Methods

Study context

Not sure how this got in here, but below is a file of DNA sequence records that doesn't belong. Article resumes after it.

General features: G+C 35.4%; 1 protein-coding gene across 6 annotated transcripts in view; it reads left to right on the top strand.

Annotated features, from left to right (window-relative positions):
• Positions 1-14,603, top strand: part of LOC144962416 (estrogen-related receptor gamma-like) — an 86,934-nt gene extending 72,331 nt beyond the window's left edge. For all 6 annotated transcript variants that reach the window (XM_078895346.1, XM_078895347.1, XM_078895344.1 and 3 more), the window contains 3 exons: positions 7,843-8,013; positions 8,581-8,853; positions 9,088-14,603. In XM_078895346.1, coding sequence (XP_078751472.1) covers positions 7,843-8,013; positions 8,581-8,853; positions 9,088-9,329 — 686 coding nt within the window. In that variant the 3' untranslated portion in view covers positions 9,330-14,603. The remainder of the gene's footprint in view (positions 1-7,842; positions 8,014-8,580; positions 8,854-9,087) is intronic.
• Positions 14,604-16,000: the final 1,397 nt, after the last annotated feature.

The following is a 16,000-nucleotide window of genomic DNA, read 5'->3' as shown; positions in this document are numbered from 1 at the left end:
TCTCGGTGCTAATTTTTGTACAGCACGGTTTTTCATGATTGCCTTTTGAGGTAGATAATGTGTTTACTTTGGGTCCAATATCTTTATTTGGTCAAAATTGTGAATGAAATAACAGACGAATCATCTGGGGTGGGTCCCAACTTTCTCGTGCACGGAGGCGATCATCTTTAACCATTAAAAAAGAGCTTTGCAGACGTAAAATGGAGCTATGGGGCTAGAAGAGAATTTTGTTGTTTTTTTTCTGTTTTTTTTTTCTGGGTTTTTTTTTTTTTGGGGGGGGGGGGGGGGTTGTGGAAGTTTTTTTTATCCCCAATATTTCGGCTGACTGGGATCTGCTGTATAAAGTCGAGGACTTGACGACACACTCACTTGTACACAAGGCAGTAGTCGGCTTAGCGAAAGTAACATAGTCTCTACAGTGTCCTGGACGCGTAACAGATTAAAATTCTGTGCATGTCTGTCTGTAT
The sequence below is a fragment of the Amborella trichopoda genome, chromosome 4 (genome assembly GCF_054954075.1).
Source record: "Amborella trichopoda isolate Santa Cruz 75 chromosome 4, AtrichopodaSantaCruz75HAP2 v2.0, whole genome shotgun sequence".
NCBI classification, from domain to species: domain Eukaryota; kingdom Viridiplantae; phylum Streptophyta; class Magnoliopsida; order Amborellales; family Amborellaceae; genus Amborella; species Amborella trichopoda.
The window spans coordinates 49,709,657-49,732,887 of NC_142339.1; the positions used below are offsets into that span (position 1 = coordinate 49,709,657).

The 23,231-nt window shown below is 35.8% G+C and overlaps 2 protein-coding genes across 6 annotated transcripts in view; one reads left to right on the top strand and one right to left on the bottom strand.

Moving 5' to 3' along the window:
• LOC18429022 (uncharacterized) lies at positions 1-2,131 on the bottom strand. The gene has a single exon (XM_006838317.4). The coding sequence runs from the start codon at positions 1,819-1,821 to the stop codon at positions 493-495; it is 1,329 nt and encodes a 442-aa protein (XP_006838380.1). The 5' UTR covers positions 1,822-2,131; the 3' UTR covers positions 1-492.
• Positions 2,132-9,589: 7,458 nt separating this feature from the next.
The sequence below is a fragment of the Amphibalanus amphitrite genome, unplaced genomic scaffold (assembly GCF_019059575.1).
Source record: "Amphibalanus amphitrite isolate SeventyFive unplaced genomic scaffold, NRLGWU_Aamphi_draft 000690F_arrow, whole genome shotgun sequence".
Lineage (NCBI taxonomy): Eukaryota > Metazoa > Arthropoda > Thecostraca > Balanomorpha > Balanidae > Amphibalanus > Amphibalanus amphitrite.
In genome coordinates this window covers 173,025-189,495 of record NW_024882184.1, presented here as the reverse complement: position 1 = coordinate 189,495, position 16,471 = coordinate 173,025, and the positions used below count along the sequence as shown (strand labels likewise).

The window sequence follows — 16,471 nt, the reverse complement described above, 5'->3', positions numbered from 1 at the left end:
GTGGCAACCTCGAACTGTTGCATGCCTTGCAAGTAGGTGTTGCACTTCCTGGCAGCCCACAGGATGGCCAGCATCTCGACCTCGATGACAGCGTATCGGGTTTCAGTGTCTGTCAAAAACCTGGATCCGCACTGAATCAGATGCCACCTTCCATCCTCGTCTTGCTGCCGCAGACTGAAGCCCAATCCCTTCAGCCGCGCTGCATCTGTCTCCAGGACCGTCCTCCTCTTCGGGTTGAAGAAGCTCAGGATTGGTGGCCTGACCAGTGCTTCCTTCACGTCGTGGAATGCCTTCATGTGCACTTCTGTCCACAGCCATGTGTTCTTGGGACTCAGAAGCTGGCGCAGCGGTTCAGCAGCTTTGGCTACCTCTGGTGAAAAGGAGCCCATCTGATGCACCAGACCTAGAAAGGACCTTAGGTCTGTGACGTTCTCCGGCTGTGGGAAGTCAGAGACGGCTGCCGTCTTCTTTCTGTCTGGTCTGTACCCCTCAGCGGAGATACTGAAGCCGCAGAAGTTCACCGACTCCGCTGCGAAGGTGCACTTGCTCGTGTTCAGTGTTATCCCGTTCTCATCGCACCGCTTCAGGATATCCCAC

Health indicators and inequalities in Guatemala are among the worst in the region. Chronic malnutrition affects 50% of children under five, and the maternal mortality ratio is estimated to be 290 per 100,000 live births after adjusting for underreporting [23]. Among indigenous peoples, who make up around half of the population of 15.6 million, these rates are nearly twice as high compared to the non-indigenous population [24]. These inequities are a manifestation of social and political processes of marginalization that stem from economic exploitation, military dictatorships and a 36 year-long internal war that ended in 1996 and left 200,000 dead or disappeared, most of them indigenous [11]. Indigenous populations are concentrated in rural areas where health services are provided almost exclusively by the public health system. The disproportionate burden of morbidity and mortality they bear is further explained by the health worker deficits, frequent stock-outs of medicines and other materials, inadequate infrastructure, and the disrespectful and abusive treatment that characterize the public health services [25]. These health system failures are reflective of Guatemala’s governance environment, which is among the weakest in the region according to the World Bank’s Worldwide Governance Indicators for the period 1996–2015 [26]. Low governance scores indicate the state’s shaky capacity to carry out basic functions, like revenue collection and basic service provision, and to implement broad-base policy and public management reforms.